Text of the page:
The last twenty years in our journey as female entrepreneurs
Freshbooks is always releasing really cool infographics on subjects that effect me personally. This one is especially fascinating as it chronicles the female entrepreneurial experience over the last two decades.
In the time since I began my career in graphic design, the number of female-owned business has grown by 74%. When I think about that it amazes me. Twenty years is a long time, but it isn’t. When you think about how long women were denied the rights of men and how long we sat on the bench … it’s a flash in the pan. What’s even more amazing is that a large number of female entrepreneurs have been women of color. Turns out, the harder you hold us down, the more we build ourselves up. Through all of this, we managed to become stronger and in just a quarter of a lifetime we’ve nearly doubled our numbers as business owners.
Where was I during all of this?
I was born right around the recession in the 70’s where women were being laid off. They were seen as expendable and less valuable than their male counterparts. Big surprise was, it was the catalyst for women standing up and taking control of their lives.
In an act of solidarity, Congress passed the Women’s Business Ownership Act in ’88. Women no longer needed their husband to sign off on loans and we were allowed to compete for government contracts.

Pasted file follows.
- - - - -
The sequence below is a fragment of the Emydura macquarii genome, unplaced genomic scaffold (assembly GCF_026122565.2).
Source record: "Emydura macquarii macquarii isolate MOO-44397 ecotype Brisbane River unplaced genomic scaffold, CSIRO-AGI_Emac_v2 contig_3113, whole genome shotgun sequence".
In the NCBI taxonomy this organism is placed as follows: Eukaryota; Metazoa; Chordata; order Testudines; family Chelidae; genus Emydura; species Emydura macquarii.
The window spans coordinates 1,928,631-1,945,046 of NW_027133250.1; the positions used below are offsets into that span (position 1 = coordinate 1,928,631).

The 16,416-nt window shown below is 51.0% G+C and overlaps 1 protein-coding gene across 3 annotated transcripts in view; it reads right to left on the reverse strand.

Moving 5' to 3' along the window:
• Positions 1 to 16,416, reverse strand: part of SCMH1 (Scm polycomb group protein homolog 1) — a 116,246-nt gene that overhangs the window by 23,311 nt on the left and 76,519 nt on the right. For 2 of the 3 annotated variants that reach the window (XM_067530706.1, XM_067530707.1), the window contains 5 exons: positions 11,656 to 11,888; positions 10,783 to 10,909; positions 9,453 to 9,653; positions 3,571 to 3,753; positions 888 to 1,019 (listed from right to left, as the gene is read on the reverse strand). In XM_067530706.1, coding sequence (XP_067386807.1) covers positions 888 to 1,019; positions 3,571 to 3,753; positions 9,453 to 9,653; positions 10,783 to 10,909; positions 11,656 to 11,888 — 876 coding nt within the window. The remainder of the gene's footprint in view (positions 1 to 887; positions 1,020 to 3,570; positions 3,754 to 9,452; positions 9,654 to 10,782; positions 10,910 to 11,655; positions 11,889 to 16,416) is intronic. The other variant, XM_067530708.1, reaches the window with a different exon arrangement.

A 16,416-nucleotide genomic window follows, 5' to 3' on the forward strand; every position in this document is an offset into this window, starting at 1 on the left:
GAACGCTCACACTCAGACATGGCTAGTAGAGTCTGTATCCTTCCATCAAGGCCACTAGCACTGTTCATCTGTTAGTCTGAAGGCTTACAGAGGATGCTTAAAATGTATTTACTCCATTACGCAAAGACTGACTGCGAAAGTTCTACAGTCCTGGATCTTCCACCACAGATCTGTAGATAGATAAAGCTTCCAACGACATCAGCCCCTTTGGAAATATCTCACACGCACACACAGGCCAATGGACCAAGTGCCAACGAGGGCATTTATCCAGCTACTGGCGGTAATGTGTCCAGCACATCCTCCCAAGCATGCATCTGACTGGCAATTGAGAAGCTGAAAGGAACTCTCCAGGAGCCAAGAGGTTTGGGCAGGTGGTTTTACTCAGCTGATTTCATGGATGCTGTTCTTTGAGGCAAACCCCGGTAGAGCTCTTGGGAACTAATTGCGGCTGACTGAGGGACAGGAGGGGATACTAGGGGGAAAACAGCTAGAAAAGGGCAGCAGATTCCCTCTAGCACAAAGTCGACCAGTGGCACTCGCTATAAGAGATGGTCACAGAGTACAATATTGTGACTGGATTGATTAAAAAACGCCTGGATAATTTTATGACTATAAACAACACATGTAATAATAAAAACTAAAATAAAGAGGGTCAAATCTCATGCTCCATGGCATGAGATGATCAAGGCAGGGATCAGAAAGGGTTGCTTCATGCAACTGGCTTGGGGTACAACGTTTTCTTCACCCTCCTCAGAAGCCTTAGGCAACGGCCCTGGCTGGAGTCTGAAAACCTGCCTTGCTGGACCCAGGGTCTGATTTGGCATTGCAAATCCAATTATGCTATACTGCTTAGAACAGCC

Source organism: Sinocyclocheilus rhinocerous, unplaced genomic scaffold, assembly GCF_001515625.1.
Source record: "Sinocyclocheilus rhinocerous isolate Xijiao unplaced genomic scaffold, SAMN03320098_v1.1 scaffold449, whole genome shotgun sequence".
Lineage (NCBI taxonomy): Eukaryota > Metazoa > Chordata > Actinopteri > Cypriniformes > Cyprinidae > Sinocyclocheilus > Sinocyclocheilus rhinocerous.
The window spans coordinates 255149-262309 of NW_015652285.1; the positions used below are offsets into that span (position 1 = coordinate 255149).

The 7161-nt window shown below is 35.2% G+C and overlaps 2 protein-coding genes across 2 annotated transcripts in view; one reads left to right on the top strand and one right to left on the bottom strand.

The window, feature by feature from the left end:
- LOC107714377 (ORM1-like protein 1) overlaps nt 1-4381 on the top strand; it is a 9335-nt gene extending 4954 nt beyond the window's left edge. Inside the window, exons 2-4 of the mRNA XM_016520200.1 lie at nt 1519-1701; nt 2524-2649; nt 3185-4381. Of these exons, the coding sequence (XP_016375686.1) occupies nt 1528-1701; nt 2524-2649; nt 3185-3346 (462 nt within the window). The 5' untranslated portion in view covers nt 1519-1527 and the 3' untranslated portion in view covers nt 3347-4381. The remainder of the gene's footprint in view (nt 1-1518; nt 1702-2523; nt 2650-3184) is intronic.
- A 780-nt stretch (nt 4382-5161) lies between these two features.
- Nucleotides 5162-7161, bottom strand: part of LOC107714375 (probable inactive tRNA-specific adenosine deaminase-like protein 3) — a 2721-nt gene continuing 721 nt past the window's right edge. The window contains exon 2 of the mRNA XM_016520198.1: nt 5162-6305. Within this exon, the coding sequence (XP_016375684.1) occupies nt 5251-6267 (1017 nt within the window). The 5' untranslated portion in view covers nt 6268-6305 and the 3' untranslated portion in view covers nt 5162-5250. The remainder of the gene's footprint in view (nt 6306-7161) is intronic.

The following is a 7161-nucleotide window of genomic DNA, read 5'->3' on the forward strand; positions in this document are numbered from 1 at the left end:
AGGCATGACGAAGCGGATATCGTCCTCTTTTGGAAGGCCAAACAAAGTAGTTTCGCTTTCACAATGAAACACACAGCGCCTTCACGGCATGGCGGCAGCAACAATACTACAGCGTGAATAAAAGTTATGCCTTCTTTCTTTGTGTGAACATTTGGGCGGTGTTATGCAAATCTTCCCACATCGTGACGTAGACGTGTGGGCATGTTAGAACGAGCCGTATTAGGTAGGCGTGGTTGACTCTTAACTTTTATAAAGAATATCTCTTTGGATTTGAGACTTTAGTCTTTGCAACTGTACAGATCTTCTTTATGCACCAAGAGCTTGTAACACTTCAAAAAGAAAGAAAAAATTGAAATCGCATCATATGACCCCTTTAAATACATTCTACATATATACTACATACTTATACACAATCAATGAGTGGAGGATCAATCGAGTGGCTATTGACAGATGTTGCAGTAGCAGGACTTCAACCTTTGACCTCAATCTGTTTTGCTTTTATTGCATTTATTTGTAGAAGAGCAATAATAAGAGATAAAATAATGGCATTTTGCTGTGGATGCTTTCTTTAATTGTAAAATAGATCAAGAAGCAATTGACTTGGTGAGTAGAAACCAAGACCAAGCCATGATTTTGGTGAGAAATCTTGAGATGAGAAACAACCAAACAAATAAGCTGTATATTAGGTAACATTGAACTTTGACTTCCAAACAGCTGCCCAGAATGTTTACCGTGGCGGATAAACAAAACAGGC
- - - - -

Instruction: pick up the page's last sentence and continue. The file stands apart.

In the 90’s we took control of the new universe called internet. Many of us spent this time learning and growing skill sets that would set us up as one of the most flexible generations of women ever. We learned how to use the internet to build brands and share our knowledge and skills with an outrageous number of people.
I started by business in the throws of the 2008 recession. We took to social media and spread our messages and brands across the globe. Funny how I was born during a recession only to start my business amidst one. Go figure.
Women kick-ass and will continue to do so.
Women represent about half of all business owners, starting 1,821 new businesses every day! There’s still quite a bit of work to do. A recent Inc.com article cites that, “A closer look at the numbers, however, reveals that women entrepreneurs still have far to go. It is true, for instance, that women lead 4 in 10 businesses in the U.S., but most are actually one-woman shows, according to the analysis. Their ventures make up about 8 percent of all employment and account for only 4.3 percent of total revenues. Women founders who apply for bank loans also receive about 45 percent less money than their male peers…” according to a recent study by Biz2Credit.
You can read more about women-owned business in S.C. here.
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